What is most interesting about Stern’s “radical” proposals is that all of them have been tried or exit today in some form or another not only in the United States, but other countries as well.  America has many comprehensive film production and film studies programs at prestigious universities throughout the country; these are in addition to the American Film Institute in Los Angeles, which is partly government funded.  And during the 1960’s and 1970’s most major cities had movie theaters (called “art houses”) that exhibited worthy films from around the world, and usually in the format of retrospectives.  Furthermore, film societies have always existed in the United States, but not to the extent they are to be found in other countries.  As for government subsidies for independent film production, they have never been substantial in the United States, but they have been extensively used in most other countries—to mixed results.  On Stern’s last point, although government censorship has virtually disappeared in the United States, self-censorship still exists, primarily in the obtaining of “ratings” for exhibition purposes (e.g., ”R”; “PG,” etc.).  For those of you not familiar with the American motion picture ratings system, these ratings specify who can view certain films, not whether they can be exhibited, similar to what exists in most other countries today.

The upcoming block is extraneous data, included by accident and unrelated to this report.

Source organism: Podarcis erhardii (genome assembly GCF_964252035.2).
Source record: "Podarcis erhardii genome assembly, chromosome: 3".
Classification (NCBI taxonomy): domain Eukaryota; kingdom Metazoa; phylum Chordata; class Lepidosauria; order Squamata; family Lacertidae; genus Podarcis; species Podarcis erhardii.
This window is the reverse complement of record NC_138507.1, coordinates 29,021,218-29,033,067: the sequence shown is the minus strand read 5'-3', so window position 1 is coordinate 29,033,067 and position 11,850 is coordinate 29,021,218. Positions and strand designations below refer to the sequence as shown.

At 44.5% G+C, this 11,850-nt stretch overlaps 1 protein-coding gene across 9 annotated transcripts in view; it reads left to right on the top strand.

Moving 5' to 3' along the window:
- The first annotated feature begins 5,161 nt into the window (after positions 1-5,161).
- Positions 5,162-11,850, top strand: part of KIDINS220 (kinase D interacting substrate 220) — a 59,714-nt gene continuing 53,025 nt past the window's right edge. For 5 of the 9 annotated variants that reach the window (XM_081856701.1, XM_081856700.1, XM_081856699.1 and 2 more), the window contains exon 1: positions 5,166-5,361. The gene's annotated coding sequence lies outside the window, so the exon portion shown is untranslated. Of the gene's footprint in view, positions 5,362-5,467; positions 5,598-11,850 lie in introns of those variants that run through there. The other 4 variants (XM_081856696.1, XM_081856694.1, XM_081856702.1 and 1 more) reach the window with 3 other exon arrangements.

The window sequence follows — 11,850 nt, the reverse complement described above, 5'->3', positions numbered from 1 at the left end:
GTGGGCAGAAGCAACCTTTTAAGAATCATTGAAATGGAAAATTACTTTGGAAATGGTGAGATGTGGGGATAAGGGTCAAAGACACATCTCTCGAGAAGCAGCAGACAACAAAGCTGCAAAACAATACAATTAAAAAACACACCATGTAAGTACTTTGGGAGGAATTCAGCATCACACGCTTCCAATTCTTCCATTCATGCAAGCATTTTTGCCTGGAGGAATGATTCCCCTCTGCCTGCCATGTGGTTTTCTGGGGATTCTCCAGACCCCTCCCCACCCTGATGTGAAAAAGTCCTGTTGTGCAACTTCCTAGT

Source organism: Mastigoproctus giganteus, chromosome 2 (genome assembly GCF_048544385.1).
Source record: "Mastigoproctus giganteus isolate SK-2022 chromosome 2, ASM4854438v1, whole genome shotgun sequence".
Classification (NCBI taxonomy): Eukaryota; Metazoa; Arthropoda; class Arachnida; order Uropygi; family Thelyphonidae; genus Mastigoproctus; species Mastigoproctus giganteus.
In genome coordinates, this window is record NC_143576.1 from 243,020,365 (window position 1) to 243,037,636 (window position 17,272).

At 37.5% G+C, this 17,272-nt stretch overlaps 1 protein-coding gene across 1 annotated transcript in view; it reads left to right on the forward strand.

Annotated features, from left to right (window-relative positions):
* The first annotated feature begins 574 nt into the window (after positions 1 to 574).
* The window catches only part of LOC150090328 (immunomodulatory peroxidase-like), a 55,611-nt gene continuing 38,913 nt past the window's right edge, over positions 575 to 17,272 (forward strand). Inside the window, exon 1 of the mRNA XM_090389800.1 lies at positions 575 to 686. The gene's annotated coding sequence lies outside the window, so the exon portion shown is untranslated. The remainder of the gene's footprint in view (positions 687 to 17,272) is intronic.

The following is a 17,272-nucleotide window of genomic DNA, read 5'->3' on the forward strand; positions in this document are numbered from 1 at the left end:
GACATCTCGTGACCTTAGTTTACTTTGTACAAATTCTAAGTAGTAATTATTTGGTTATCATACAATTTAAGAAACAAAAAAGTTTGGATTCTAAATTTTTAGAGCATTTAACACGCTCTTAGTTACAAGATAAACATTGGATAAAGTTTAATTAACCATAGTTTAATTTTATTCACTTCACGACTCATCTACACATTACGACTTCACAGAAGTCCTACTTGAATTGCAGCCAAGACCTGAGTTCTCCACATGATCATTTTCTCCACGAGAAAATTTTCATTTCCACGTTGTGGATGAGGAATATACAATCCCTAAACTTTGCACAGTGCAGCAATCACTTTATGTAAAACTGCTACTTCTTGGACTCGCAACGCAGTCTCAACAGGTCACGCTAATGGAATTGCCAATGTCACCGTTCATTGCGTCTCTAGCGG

Utopian as his proposals may have sounded for his time, Stern understood that they in themselves were no panacea; for without people with the extraordinary talent to realize them, they were essentially useless.  He cautioned: “One Intolerance (Griffith’s 1916 monumental film) is worth all the “good” films Hollywood has ever made.”  For Stern, the only remedy for what ailed the movie industry was a creative remedy.  And he concluded by saying, “When this idea [i.e. the creative remedy] is fully understood by those who wish to “revolutionize” the movie in this country, a real revolution will be possible, then, and not before then, will the cinema become the glory, instead of the pointless joke, of American civilization.”